Whenever Jacques Cartier embarked on his many travels to India, his older brothers Louis and Pierre would entrust him with a number of tasks. Selling the latest Cartier jewellery to the country’s wealthy maharajahs was a top priority, as was acquiring new business for the future, and finally, sourcing for top quality gemstones – of which there is an abundance throughout the subcontinent.
On his return from the first voyage in 1911, the youngest Cartier brother had checked all three, not insubstantial, boxes. In addition, he also imparted a bonus gift that would have a lasting influence on the maison’s most exquisite creations to this day: an appreciation for colourful, hand-carved gemstones.
Up until then, prevailing jewellery trends in Europe leaned heavily towards bows, ribbons and florals on a colour palette that favoured order and sobriety. Stones were perfectly cut, polished, and set. Cartier had famously been a pioneer in the use of platinum in jewellery making, often combining it harmoniously with diamonds and natural pearls.
So the explosion of colour he had met with in India, along with the bounteous variety and lavish sizes, was completely astonishing to Jacques – and nothing at all like what he and his brothers had seen in the many books they owned on Indian jewellery design, where illustrations were often made in black-and-white.
He was so completely in awe that in one of his many correspondences sent to Paris, he wrote: “Out there everything is flooded with the wonderful Indian sunlight. One does not see as in the English light, he is only conscious that here is a blaze of red, and there of green or yellow. It is all like an impressionist painting. Nothing is clearly defined, and there is but one vivid impression of undreamed gorgeousness and wealth.”
As it were, Europe was increasingly enamoured by the oriental world throughout the 1920s and 30s. Indian jewellery-making inspired the Cartier brothers immensely; they always had an acute sense of style and never shied from doing something differently as long as they believed in it. So when the maison started creating jewellery pieces featuring multi-coloured carved gemstones, they were an instant hit with the biggest trendsetters of the time. According to Francesca Cartier Brickell in her book The Cartiers: The Untold Story of the Family Behind the Jewelry Empire, among the first of these avant-garde buyers had been the French socialite and style icon, Daisy Fellowes.
This distinctive combination of sculpted coloured gemstones, specifically emeralds, rubies and blue sapphires, in a single jewellery piece was a style that no other European jeweller had attempted before. Indeed, some might argue that it was rather more jarring than what high society ladies of the time were used to.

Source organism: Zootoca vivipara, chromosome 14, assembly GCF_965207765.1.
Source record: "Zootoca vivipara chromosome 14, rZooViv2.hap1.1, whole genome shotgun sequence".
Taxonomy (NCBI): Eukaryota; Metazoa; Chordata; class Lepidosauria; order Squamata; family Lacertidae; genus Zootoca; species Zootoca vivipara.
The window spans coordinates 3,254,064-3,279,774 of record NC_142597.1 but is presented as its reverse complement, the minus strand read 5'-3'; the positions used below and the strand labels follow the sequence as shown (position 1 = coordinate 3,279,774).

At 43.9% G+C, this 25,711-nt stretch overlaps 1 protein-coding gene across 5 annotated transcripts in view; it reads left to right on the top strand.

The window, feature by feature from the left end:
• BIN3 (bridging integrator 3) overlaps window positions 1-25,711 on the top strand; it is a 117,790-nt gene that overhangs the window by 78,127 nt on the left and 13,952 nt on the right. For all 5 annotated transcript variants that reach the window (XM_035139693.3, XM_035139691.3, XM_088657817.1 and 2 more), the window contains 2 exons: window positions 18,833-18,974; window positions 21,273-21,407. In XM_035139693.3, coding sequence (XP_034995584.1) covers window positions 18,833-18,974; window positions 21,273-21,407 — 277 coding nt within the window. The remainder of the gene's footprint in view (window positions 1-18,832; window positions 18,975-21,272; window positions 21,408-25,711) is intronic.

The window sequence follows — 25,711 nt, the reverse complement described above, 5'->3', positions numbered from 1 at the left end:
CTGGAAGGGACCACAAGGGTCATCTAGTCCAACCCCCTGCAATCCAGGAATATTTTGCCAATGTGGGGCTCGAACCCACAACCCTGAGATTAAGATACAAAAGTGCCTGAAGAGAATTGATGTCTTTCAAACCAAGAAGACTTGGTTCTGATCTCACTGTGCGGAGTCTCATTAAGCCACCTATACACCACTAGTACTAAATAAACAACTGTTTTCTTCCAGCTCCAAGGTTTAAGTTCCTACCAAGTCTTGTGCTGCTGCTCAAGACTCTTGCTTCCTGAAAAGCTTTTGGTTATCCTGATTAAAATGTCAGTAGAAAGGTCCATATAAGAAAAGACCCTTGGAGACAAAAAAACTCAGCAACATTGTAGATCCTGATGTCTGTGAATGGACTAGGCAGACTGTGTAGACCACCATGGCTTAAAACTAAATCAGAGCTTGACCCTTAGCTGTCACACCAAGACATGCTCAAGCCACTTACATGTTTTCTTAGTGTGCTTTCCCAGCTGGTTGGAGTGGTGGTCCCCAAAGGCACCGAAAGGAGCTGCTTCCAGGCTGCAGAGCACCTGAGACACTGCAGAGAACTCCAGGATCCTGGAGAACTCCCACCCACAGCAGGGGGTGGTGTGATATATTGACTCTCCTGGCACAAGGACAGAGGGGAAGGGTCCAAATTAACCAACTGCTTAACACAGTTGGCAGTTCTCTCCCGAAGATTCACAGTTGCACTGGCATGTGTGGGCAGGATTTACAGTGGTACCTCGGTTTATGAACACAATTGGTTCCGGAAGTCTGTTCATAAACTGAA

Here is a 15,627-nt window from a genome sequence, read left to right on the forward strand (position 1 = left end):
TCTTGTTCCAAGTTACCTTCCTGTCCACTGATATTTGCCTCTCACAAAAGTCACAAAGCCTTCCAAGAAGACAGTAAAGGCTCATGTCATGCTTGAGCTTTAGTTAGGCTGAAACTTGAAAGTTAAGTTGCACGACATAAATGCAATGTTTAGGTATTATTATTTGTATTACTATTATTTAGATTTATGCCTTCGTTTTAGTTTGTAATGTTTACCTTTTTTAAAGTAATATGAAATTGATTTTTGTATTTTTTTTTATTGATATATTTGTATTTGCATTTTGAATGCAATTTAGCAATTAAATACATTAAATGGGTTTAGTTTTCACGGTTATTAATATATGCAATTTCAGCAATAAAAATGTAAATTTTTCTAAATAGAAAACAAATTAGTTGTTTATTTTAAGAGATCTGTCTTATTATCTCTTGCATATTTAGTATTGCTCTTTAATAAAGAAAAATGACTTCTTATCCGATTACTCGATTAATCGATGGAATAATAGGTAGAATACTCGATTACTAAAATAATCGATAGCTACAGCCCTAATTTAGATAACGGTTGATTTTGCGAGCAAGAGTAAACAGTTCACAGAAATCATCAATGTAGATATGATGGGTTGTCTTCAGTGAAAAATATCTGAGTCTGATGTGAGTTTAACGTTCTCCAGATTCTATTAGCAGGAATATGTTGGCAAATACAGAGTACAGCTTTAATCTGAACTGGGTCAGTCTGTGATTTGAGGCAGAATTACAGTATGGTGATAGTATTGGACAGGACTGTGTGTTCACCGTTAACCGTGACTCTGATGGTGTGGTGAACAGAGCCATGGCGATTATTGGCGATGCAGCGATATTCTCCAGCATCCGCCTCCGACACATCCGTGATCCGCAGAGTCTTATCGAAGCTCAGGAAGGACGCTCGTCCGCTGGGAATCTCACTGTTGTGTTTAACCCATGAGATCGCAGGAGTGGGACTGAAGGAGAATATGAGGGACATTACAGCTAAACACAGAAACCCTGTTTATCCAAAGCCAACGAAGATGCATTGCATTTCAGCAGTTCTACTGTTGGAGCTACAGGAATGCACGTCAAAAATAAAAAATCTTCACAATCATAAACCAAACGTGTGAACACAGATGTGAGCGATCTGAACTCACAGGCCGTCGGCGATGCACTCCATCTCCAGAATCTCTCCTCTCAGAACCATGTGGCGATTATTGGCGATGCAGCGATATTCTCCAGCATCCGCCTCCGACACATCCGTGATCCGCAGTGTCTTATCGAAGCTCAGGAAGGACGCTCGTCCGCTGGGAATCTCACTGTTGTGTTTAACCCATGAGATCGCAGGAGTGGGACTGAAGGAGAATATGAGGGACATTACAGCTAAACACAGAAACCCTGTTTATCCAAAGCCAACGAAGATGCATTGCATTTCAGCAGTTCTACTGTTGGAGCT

But for Cartier, there is much more to this artistic style which eventually came to be known as Tutti Frutti. Indeed, as Jacques Cartier acknowledged: “Many of the Indian gems are not so flawless as those used here.” But he was determined to focus on creating an impact through bold mix of colour and bringing an entirely new aesthetic to jewellery making, something that had never been seen before.
Cartier’s penchant for bringing bold colours together, and for combining the exotic with the modern, enabled the maison to establish one electrifying look after another. In addition to the red-green-blue palette of Tutti Frutti, which is undoubtedly one of its strongest design pillars, Cartier is also renowned for another equally exotic colour pairing known as the peacock motif. This combustive interplay between vivid greens and rich blues is simultaneously clashing and yet harmonious if you consider how perfectly they sit together on a peacock’s plumage.
Inspiration came to Cartier from the famous Ballets Russes who had all but completely taken over Paris during the early 20th century with its game-changing choreography, modern music, extraordinary costumes and dramatic sets. The blue and green combination was nothing like the monochromatic style of the time but Cartier believed in creating trends rather than following them. Over the years, it has worked with a broad palette of emeralds ranging from light to dark shades, intense and vivid to the subtlest tones.
Today, the maison continues this rich tradition of sculpted gemstones in the peacock motif with a new high jewellery parure for the ground-breaking Sixième Sens collection. But this time, instead of saturated blues and greens of sapphire and emerald, it plays around with tonality to achieve a markedly different effect. Setting intense emerald green against light blue chalcedony, Cartier masterfully revisits the peacock motif while paying homage to an ancient Indian glyptic technique and yet updating it for the 21st century.
The set comprises a necklace, a ring, a pair of earrings and a bracelet, all of which are made up of tiny but luscious melon-cut emeralds and chalcedonies. Punctuated by turquoise squares and lined with shards of black onyx, the pieces also utilise a clever setting that alternates between sapphires and diamonds to create the illusion of movement. Like precious fruits sprouting from a jewellery tree, these pretty fluted balls transport us back to that fateful day when Jacques Cartier boarded the Le Polynésien bound for Bombay.
One final important note is that carved gemstones such as these melon-cut emeralds typically contain a lot of inclusions – indeed this is generally understood of all glyptic stones. But the ones used throughout this collection exhibit unparalleled clarity as selected, and insisted upon, by the maison’s experts. Jacques Cartier should be so very proud.